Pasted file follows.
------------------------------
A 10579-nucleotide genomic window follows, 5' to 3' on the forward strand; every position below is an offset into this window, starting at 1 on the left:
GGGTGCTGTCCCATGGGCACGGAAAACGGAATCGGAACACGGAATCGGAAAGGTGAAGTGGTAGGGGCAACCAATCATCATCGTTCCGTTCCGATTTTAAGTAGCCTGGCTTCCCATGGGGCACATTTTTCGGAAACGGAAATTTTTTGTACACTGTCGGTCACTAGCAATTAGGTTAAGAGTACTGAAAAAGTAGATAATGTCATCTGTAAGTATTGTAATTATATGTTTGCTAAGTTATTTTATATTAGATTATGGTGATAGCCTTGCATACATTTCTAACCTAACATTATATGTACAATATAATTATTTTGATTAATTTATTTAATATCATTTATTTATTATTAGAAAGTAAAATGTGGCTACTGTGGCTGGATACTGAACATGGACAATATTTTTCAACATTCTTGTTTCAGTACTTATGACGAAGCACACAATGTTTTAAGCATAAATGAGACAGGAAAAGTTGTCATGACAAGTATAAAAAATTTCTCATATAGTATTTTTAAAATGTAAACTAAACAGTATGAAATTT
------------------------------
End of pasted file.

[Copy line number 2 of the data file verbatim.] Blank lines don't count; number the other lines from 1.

GGGTGCTGTCCCATGGGCACGGAAAACGGAATCGGAACACGGAATCGGAAAGGTGAAGTGGTAGGGGCAACCAATCATCATCGTTCCGTTCCGATTTTAAGTAGCCTGGCTTCCCATGGGGCACATTTTTCGGAAACGGAAATTTTTTGTACACTGTCGGTCACTAGCAATTAGGTTAAGAGTACTGAAAAAGTAGATAATGTCATCTGTAAGTATTGTAATTATATGTTTGCTAAGTTATTTTATATTAGATTATGGTGATAGCCTTGCATACATTTCTAACCTAACATTATATGTACAATATAATTATTTTGATTAATTTATTTAATATCATTTATTTATTATTAGAAAGTAAAATGTGGCTACTGTGGCTGGATACTGAACATGGACAATATTTTTCAACATTCTTGTTTCAGTACTTATGACGAAGCACACAATGTTTTAAGCATAAATGAGACAGGAAAAGTTGTCATGACAAGTATAAAAAATTTCTCATATAGTATTTTTAAAATGTAAACTAAACAGTATGAAATTT